• Erika: wasn’t that a fantastic adaptation? Very impressive.


      • I hadn’t thought of having a Dickens-fest here, but yes – why not?

        As I said, I was thinking of reading “Our Mutual Friend”, since it has been many years since I last read it. Would anyone care to join me in that? (Other suggestions welocme.) “Our Mutual Friend” is Dickens’ last complete novel, and is one of his finest and most sophisticated works. Indeed, as I try to explain here, I have often thought of this novel along with “Bleak House” and “Little Dorrit”, as a sort of unofficial trilogy.

        (Incidentally, TS Eliot initially considered “He Do the Police in Different Voices” as the title for the poem that later became “The Waste Land”: “He Do the Police in Different Voices” is a quote from “Our Mutual Friend”, and I do feel that modernism’s debt to Dickens – espcially a novel such as “Our Mutual Friend” – has been underestimated.)

        “Barnaby Rudge” is not really, I think, a good introduction to Dickens. It was the last Dickens novel I read, and although there are some points of interest, it is really for Dickens fans and for completists.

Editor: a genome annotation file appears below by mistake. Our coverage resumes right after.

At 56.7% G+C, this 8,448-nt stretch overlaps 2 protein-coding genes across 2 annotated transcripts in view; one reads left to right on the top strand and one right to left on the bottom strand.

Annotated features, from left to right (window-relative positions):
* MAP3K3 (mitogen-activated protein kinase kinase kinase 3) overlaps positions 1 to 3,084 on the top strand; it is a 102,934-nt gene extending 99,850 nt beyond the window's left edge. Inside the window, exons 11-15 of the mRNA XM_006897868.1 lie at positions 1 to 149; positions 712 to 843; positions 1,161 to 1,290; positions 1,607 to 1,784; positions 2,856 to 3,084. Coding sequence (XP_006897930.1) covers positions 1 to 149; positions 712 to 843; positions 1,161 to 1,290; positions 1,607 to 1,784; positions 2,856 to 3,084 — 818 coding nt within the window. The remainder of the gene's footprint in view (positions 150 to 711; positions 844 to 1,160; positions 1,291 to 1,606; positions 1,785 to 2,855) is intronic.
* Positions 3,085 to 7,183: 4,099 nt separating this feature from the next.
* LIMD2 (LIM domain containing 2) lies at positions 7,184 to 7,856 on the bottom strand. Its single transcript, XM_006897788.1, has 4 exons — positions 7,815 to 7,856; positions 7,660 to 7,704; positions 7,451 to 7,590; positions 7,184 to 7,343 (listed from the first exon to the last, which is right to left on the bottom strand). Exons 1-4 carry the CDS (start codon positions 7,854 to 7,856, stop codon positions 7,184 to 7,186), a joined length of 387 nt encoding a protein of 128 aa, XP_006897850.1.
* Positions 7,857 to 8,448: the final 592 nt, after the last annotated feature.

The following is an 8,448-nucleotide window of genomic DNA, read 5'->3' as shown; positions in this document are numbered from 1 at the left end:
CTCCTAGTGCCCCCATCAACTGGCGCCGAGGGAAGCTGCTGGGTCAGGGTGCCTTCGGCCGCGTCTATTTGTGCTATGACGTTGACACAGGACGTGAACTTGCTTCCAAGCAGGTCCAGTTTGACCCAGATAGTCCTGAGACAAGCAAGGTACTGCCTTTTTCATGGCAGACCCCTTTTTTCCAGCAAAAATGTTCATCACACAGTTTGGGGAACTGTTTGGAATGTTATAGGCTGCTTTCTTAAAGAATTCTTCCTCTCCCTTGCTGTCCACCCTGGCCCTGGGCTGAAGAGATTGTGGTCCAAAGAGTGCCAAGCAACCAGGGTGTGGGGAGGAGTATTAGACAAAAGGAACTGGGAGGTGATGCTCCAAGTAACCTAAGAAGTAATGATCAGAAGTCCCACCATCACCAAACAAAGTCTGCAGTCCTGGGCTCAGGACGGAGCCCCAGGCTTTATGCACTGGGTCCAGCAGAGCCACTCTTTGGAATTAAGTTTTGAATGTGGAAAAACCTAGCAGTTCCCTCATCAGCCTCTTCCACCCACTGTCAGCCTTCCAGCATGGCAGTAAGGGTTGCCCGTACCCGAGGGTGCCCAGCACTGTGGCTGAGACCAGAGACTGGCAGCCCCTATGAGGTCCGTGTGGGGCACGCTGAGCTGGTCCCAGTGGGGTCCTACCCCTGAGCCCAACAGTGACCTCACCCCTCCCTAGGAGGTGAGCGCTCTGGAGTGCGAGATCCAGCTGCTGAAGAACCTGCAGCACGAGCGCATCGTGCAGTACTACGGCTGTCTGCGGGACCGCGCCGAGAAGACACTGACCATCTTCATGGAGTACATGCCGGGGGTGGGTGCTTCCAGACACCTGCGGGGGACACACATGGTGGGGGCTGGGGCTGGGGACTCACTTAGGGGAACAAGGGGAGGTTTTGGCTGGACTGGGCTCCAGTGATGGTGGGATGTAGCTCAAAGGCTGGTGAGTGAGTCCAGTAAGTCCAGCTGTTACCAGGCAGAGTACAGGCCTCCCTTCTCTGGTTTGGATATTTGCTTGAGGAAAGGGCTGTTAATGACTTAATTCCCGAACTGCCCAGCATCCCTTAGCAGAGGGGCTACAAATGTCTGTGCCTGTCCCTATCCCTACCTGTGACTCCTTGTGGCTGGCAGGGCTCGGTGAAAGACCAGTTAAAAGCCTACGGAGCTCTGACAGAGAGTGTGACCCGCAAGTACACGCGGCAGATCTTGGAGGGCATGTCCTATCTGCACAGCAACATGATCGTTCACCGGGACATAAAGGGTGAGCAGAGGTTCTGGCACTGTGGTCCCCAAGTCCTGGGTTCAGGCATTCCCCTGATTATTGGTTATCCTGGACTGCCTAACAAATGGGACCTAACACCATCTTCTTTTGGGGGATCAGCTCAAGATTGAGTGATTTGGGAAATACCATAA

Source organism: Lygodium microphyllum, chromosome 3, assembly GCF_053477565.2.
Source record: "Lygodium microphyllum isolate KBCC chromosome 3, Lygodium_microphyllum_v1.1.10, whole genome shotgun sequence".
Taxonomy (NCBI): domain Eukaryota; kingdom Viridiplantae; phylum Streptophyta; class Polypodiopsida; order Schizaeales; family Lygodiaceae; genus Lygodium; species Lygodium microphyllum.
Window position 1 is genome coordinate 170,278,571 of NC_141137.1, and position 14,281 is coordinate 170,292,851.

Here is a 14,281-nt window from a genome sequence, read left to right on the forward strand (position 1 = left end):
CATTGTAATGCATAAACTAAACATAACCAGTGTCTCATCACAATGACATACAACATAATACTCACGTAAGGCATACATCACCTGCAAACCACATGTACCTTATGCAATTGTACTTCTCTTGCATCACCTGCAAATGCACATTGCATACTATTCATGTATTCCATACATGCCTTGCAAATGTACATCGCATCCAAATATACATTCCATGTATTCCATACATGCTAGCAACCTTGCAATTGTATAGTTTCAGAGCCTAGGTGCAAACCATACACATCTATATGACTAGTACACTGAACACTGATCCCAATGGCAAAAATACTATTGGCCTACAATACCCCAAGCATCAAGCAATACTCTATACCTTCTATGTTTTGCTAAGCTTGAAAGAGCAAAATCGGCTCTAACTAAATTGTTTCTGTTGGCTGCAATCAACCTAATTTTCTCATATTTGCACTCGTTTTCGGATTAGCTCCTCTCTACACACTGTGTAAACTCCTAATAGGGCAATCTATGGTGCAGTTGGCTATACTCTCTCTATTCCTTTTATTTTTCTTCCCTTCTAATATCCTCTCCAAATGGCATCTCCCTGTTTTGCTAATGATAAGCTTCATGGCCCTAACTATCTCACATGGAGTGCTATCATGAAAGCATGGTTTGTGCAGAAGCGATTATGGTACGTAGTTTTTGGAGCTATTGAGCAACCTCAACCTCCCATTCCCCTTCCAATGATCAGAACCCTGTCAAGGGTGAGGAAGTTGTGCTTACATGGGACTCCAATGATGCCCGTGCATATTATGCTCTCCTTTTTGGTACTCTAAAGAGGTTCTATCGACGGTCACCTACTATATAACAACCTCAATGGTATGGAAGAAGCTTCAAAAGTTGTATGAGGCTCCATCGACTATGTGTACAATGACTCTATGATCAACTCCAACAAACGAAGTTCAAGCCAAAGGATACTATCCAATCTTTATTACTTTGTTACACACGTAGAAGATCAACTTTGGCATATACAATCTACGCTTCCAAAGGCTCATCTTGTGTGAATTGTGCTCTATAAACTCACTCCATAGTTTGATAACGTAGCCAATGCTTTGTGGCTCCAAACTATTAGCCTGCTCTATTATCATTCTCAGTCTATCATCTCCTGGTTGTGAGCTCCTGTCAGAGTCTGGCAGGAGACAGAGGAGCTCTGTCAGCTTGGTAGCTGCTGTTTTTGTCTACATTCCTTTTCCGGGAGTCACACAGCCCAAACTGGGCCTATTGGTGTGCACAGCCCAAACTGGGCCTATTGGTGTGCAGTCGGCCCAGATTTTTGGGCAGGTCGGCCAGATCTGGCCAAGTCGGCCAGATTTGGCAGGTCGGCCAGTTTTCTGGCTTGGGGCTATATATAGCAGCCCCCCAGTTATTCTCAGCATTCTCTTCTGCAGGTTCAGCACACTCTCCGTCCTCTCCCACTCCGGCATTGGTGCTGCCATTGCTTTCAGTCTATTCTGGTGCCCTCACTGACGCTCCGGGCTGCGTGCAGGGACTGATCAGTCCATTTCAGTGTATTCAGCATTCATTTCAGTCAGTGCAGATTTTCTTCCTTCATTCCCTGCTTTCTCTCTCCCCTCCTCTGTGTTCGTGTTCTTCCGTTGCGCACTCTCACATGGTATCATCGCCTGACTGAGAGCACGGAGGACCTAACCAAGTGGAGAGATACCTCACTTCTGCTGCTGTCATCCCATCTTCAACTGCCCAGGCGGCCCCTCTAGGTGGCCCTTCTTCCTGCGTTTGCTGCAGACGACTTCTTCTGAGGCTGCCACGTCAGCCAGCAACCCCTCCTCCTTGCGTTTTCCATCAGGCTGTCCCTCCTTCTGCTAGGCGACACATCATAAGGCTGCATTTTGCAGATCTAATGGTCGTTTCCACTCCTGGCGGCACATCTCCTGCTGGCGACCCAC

The recent adaptation of “Bleak House” was certainly impressive, but the original material is so good that it’s hard to go wrong with it. I have fond memories of a BBC adaptation from the 1980s with Diana Rigg and Denholm Elliott.

        Isn’t it interesting, by the way, just how many very great novels were written in the 1860s? The decade started with “Great Expectations” and “The Mill on the Floss”, and we also had “Our Mutual Friend”, “Fathers and Sons”, “L’Education Sentimentale”, “Crime and Punishment”, “The Idiot”, “War and Peace” …

  3. Posted by Erika W. on September 30, 2011 at 12:20 pm

    I will certainly read “Our Mutual friend” as otherwise I am sure it never will be read by me and that is a sad thing to say.
    Some time ago I mentioned that I have a personal, sorry list of books i wasn’t able to finish and “The Mill on The Floss” is one of them.


  4. I’m sure I’ll read some Dickens during the next year. I usually do. Little Dorrit and Our Mutual Friend are the two remaining that I have never read.

    I am amazed that a school would use Barnaby Rudge as a text. It’s his worst novel.. Although every Dickens novel has some substantial rewards – the long section on the Gordon riots is very good.

    Completely agree about the 1860s – Notes from the Underground, Alice’s Adventures in Wonderland, Les Misérables.


  5. Posted by Erika W. on September 30, 2011 at 11:24 pm

    My only memory of “Barnaby Rudge” is of a raven called Grip–I’m sure not the major character!